A tuile arced over a creme caramel dessert
A tuile arced over a creme caramel dessert
TypeCookie or wafer
Place of originFrance
Main ingredientsWhite sugar, flour, butter

A tuile (/twl/) is a baked wafer, French in origin, generally arced in shape, that is made most often from dough (but also possibly from cheese), often served as an accompaniment of other dishes.[1] Tuile is the French word for tile, after the shape of roof tiles that the arced baked good most often resembles.[2] Tuiles are commonly added as garnishes to desserts such as panna cotta or used as edible cups for sorbet or ice cream.[3]


Tuiles are thin cookies named for and curved like the tuiles, or tiles, that line the rooftops of French country homes, particularly those in Provence.[4] To get a curved shape, tuiles are usually made on a curved surface, such as a wine bottle or rolling pin.[5] In France, tuile molds are also sold. Tuiles must be curved while hot; otherwise, they will crack and break.[6] Tuiles can also be left flat after baking. The traditional tuile batter consists of white sugar, flour, melted butter, and sometimes egg whites. Modern variants include a wide variety of bases and flavours, such as vanilla, cocoa, almond, orange, or honey.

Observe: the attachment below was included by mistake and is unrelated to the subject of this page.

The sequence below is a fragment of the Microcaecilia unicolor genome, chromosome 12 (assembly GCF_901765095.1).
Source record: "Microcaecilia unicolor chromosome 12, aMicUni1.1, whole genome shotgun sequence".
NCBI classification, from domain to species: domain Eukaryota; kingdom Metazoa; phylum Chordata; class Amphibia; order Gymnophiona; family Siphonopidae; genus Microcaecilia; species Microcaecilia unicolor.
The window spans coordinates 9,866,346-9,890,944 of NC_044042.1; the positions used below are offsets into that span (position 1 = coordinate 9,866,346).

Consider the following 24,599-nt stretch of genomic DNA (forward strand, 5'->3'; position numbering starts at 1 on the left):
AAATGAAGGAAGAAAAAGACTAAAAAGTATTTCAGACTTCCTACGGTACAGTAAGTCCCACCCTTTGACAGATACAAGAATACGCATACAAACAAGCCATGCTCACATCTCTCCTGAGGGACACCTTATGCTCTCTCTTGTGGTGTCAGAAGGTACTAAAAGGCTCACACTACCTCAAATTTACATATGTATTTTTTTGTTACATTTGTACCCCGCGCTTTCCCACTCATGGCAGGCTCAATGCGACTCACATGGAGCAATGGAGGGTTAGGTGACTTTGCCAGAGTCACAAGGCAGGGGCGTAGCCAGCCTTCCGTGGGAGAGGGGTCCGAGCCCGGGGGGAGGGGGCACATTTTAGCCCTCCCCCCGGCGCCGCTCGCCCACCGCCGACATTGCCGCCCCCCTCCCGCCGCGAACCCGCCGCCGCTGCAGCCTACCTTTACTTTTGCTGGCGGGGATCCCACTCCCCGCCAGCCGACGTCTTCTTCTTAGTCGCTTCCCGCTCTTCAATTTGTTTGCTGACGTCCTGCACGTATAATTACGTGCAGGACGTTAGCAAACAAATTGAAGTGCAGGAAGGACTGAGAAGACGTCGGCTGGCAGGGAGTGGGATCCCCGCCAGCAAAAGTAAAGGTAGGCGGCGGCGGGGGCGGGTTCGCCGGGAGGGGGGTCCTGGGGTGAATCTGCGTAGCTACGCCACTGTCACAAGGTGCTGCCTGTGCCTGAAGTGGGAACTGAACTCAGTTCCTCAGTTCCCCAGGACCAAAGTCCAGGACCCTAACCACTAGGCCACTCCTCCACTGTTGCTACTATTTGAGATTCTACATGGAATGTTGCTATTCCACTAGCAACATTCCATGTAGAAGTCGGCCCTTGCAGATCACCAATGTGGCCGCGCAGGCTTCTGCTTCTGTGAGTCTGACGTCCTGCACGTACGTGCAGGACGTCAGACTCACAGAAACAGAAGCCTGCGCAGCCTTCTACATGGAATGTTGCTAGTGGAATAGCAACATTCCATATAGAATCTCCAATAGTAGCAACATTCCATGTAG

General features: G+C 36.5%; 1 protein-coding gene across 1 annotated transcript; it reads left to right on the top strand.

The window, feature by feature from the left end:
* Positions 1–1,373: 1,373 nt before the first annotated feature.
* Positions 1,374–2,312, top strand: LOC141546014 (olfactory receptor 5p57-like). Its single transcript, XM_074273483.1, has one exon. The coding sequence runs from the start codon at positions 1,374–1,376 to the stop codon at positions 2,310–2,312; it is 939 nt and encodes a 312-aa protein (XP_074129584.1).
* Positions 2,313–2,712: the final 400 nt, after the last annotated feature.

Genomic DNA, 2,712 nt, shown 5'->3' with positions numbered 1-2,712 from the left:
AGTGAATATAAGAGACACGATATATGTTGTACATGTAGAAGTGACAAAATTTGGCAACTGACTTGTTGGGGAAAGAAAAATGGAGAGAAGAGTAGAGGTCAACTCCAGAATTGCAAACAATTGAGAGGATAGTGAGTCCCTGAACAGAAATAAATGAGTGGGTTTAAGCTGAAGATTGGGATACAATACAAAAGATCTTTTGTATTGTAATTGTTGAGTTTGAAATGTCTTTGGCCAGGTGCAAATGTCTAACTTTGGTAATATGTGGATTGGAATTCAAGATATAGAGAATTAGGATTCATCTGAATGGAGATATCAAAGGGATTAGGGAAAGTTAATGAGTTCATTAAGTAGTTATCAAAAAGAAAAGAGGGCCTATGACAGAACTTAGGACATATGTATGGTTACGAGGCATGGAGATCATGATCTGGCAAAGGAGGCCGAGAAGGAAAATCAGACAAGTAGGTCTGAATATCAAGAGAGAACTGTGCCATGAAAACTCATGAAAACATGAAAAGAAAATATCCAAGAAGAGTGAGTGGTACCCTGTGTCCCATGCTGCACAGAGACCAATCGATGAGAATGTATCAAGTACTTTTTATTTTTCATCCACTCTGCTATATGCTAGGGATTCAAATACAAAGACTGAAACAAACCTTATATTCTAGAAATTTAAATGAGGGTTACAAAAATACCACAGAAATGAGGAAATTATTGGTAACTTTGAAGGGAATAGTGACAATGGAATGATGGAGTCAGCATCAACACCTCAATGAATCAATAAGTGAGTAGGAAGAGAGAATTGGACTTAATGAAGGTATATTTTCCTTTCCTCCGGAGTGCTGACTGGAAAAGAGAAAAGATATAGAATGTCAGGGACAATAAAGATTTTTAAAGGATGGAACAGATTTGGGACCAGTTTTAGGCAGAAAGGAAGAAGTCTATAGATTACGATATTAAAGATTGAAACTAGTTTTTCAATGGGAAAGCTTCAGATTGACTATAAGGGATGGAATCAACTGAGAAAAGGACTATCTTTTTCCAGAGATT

1. ^ Biró, Marcel, and Shannon Kring. Biró: European-Inspired Cuisine. Gibbs Smith, 2005. 114. Print.
  2. ^ Boulud, Daniel, and Dorie Greenspan. Daniel Boulud's Café Boulud cookbook: French-American recipes for the home cook. Scribner, 1999. 165. Print.
  3. ^ W., Carol, Erik Tieze, and Glenn Humphry. Creating Chefs: A Journey Through Culinary School with Recipes and Lessons. Lyons Press, 2005. 228. Print.
  4. ^ Greenspan, Dorie, and Alan Richardson. Baking: From My Home to Yours. Houghton Mifflin Harcourt, 2006. 173. Print.
  5. ^ McCarty, Michael, Judith Choate, Liz Smith, and Steve Pool. Welcome to Michael's: Great Food, Great People, Great Party!. Little Brown & Co, 2007. Print.
  6. ^ Luchetti, Emily, and Sheri Giblin. Classic Stars Desserts: Favorite Recipes by Emily Luchetti. Chronicle Books Llc, 2007. 129. Print.